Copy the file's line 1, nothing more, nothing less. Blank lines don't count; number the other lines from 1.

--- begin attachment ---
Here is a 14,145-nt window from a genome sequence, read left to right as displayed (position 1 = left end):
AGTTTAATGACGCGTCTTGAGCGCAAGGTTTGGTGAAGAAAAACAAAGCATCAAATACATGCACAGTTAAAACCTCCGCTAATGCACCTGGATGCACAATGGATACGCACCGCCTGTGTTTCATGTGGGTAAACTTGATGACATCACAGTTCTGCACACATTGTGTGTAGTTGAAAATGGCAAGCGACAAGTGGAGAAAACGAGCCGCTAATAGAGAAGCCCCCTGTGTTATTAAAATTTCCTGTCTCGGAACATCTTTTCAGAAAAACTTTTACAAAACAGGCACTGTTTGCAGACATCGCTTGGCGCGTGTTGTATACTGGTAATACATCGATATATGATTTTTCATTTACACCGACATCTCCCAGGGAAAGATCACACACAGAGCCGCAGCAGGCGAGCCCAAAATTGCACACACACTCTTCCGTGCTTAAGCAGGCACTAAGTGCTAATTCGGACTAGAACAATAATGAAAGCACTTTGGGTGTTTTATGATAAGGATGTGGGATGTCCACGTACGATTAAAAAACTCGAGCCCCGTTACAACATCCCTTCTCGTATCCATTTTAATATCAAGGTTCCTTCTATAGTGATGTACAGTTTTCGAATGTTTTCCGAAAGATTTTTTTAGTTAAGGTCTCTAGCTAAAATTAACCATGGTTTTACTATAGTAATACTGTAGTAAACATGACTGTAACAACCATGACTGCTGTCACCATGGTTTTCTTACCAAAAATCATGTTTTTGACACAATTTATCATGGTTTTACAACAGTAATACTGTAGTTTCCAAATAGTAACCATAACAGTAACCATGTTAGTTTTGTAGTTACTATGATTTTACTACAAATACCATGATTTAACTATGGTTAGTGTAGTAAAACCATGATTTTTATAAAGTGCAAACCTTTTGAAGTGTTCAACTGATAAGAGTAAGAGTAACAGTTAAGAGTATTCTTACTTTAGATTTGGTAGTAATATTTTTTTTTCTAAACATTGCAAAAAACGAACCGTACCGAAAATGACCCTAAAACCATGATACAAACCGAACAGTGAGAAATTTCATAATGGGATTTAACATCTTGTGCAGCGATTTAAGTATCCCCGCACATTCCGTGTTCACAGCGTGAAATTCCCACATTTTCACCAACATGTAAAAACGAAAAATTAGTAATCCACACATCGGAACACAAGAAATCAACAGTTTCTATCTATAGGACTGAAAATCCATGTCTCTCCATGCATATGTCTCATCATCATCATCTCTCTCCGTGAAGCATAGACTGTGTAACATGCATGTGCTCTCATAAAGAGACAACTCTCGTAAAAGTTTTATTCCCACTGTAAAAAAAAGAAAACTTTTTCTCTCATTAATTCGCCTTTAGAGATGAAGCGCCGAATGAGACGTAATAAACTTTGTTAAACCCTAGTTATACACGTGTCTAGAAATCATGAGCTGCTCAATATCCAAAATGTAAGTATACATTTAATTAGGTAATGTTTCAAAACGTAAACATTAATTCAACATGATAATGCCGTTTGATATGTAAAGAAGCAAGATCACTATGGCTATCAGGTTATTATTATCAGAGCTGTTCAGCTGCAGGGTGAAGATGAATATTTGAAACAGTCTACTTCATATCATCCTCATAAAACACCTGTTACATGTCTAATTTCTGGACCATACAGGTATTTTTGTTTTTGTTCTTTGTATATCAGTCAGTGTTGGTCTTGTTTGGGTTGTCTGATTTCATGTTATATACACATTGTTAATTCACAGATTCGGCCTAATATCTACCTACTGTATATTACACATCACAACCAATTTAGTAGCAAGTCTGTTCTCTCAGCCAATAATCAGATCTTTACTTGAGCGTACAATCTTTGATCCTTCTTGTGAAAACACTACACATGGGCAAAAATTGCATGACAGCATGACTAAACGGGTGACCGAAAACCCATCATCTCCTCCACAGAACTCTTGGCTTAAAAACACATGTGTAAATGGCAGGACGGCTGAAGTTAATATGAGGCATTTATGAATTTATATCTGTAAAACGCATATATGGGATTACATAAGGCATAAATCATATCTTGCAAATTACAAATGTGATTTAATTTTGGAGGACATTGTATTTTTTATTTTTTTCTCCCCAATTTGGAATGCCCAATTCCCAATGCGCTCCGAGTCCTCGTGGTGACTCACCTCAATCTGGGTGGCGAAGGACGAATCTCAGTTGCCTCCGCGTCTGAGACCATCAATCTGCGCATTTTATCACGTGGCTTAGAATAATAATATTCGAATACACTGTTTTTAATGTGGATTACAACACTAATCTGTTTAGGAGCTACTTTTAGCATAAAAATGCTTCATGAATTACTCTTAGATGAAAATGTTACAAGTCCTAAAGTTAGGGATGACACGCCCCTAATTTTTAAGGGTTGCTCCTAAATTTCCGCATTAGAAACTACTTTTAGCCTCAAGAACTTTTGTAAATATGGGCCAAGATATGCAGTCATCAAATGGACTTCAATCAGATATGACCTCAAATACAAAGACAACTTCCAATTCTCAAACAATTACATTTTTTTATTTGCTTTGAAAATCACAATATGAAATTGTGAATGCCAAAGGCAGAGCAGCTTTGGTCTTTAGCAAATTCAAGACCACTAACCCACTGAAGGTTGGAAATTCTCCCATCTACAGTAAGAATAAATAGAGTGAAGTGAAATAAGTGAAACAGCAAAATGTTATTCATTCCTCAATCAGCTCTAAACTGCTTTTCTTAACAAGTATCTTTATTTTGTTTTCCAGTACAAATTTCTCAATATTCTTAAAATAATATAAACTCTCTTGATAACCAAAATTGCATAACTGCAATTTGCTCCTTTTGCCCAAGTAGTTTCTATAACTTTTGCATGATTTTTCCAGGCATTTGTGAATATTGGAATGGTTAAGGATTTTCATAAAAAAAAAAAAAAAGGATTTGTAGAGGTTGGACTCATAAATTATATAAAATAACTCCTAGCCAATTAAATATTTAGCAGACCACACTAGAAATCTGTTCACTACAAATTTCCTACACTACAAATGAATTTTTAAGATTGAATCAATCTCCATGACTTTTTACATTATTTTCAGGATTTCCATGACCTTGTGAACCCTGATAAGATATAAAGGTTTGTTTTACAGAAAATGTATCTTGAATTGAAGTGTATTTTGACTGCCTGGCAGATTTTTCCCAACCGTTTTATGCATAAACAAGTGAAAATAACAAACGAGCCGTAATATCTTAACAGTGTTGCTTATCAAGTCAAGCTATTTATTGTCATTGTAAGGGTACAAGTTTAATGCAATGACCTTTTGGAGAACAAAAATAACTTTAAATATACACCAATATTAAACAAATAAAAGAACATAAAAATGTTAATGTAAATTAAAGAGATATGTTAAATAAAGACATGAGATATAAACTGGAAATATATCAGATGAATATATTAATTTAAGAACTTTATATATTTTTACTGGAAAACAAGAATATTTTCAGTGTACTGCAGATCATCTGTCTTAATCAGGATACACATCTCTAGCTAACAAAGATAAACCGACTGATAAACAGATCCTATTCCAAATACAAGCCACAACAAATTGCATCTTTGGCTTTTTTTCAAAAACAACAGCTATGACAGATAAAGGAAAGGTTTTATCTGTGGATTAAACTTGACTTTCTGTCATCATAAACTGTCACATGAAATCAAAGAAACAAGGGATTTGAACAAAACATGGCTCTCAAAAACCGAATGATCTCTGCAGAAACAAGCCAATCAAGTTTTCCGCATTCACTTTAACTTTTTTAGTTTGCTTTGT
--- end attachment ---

Here is a 14,145-nt window from a genome sequence, read left to right as displayed (position 1 = left end):